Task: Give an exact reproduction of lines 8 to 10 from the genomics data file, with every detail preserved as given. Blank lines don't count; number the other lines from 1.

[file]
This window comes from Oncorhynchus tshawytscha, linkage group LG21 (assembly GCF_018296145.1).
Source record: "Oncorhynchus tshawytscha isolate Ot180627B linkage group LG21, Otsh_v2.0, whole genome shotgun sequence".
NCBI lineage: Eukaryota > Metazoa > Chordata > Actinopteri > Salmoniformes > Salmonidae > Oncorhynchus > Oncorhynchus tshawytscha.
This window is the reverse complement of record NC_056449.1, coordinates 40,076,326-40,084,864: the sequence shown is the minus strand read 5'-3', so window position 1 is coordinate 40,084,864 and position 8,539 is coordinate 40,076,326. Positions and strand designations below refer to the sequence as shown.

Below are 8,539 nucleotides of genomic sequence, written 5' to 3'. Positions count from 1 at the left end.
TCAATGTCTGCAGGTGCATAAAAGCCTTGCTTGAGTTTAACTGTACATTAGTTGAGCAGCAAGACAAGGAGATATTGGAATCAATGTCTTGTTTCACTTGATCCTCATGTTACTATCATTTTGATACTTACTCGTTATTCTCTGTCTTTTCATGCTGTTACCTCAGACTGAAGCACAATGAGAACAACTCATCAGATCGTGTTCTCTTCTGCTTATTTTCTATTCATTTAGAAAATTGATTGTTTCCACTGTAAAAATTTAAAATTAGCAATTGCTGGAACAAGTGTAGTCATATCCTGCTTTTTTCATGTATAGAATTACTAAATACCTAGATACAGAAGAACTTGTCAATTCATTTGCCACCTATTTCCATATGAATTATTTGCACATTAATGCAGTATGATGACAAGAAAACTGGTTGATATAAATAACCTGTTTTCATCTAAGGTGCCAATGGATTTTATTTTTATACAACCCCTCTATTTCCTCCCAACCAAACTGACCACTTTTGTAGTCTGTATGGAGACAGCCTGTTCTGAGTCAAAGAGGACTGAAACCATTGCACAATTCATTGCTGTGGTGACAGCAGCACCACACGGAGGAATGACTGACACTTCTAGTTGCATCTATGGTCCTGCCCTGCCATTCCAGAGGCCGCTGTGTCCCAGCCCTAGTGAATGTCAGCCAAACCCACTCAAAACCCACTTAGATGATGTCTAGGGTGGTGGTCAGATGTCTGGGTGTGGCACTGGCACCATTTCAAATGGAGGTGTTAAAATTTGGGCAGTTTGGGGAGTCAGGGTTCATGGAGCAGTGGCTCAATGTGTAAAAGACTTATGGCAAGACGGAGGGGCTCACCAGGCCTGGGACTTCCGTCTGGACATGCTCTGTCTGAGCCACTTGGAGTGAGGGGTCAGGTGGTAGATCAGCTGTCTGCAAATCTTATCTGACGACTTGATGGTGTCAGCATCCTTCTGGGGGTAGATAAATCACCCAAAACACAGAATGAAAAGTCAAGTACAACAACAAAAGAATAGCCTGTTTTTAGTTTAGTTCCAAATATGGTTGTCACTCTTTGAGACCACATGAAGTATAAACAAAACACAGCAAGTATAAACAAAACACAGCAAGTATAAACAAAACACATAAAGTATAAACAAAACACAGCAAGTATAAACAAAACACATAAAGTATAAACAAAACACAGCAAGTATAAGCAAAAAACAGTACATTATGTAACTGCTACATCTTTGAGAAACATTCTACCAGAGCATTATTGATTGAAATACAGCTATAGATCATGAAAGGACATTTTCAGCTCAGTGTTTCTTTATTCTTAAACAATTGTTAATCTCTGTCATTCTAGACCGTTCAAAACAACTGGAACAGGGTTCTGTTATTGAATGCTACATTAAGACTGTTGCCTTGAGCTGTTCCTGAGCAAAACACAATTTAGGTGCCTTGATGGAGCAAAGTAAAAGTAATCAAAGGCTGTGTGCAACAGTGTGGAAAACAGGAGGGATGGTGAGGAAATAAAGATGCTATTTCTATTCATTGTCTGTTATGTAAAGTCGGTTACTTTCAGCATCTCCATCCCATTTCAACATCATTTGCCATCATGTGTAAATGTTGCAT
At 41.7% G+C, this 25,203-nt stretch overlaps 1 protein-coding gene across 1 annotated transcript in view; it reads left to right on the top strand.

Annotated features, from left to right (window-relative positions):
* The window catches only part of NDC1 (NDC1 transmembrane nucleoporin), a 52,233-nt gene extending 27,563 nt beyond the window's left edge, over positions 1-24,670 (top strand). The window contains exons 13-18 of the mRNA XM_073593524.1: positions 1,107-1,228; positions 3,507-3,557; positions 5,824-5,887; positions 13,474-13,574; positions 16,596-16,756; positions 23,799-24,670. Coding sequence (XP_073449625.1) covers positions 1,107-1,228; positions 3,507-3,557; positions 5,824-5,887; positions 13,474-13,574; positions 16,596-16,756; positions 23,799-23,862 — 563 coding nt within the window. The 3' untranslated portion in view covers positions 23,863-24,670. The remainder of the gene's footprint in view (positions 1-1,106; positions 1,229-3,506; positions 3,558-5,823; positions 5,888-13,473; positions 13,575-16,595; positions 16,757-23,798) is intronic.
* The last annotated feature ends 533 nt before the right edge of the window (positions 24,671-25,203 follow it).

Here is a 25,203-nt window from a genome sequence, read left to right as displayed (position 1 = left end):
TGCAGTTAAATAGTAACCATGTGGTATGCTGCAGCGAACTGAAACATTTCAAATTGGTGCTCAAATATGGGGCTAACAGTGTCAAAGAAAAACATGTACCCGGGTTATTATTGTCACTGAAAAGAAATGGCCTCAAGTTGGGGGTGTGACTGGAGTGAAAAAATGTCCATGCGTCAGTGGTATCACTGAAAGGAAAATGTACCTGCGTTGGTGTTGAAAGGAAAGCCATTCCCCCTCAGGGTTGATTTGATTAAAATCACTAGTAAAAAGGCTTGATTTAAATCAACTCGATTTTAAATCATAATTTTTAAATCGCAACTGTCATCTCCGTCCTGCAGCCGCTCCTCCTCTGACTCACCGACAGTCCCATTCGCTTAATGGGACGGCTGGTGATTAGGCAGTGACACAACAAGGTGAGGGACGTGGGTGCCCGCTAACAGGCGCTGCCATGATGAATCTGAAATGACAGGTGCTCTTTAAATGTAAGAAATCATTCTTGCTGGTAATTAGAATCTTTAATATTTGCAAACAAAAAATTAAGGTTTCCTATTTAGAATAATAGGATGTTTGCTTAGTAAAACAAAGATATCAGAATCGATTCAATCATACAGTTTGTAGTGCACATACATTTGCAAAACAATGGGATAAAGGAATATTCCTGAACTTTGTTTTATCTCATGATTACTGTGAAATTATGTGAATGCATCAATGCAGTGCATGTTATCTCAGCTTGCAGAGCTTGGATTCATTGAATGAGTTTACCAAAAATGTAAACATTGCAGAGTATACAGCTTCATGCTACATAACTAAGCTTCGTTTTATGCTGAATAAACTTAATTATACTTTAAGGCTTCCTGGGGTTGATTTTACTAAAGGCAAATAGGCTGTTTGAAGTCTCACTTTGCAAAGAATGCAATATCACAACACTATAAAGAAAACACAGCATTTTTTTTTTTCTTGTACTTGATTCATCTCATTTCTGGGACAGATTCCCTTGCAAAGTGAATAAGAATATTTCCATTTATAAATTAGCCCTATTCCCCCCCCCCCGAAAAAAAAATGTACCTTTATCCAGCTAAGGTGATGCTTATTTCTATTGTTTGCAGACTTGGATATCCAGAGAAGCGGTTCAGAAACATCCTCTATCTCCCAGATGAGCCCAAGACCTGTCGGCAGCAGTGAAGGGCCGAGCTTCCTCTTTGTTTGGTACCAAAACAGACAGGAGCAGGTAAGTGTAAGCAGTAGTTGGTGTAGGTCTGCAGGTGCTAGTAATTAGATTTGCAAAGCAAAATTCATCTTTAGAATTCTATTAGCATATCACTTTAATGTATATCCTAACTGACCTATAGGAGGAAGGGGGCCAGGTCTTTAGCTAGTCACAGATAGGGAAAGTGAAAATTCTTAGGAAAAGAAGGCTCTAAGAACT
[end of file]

Annotated features, from left to right (window-relative positions):
* The window catches only part of NDC1 (NDC1 transmembrane nucleoporin), a 52,233-nt gene extending 27,563 nt beyond the window's left edge, over positions 1-24,670 (top strand). The window contains exons 13-18 of the mRNA XM_073593524.1: positions 1,107-1,228; positions 3,507-3,557; positions 5,824-5,887; positions 13,474-13,574; positions 16,596-16,756; positions 23,799-24,670. Coding sequence (XP_073449625.1) covers positions 1,107-1,228; positions 3,507-3,557; positions 5,824-5,887; positions 13,474-13,574; positions 16,596-16,756; positions 23,799-23,862 — 563 coding nt within the window. The 3' untranslated portion in view covers positions 23,863-24,670. The remainder of the gene's footprint in view (positions 1-1,106; positions 1,229-3,506; positions 3,558-5,823; positions 5,888-13,473; positions 13,575-16,595; positions 16,757-23,798) is intronic.
* The last annotated feature ends 533 nt before the right edge of the window (positions 24,671-25,203 follow it).